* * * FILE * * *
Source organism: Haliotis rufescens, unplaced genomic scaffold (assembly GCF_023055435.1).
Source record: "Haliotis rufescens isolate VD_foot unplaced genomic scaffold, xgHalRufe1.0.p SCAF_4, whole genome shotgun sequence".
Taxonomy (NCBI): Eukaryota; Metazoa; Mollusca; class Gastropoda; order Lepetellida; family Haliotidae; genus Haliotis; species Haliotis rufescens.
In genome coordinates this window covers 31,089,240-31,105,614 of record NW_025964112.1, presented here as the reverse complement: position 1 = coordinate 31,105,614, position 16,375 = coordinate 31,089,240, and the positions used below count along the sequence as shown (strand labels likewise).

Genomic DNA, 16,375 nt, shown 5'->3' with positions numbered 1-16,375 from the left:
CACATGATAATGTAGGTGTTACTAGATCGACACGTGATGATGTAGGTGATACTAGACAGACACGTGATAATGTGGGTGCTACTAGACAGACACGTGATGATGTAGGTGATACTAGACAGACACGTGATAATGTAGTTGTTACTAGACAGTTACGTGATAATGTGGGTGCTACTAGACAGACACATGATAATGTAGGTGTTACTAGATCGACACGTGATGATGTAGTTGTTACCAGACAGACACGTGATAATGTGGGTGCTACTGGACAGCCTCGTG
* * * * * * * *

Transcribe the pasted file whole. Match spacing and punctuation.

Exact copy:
Source organism: Haliotis rufescens, unplaced genomic scaffold (assembly GCF_023055435.1).
Source record: "Haliotis rufescens isolate VD_foot unplaced genomic scaffold, xgHalRufe1.0.p SCAF_4, whole genome shotgun sequence".
Taxonomy (NCBI): Eukaryota; Metazoa; Mollusca; class Gastropoda; order Lepetellida; family Haliotidae; genus Haliotis; species Haliotis rufescens.
In genome coordinates this window covers 31,089,240-31,105,614 of record NW_025964112.1, presented here as the reverse complement: position 1 = coordinate 31,105,614, position 16,375 = coordinate 31,089,240, and the positions used below count along the sequence as shown (strand labels likewise).

Genomic DNA, 16,375 nt, shown 5'->3' with positions numbered 1-16,375 from the left:
CACATGATAATGTAGGTGTTACTAGATCGACACGTGATGATGTAGGTGATACTAGACAGACACGTGATAATGTGGGTGCTACTAGACAGACACGTGATGATGTAGGTGATACTAGACAGACACGTGATAATGTAGTTGTTACTAGACAGTTACGTGATAATGTGGGTGCTACTAGACAGACACATGATAATGTAGGTGTTACTAGATCGACACGTGATGATGTAGTTGTTACCAGACAGACACGTGATAATGTGGGTGCTACTGGACAGCCTCGTG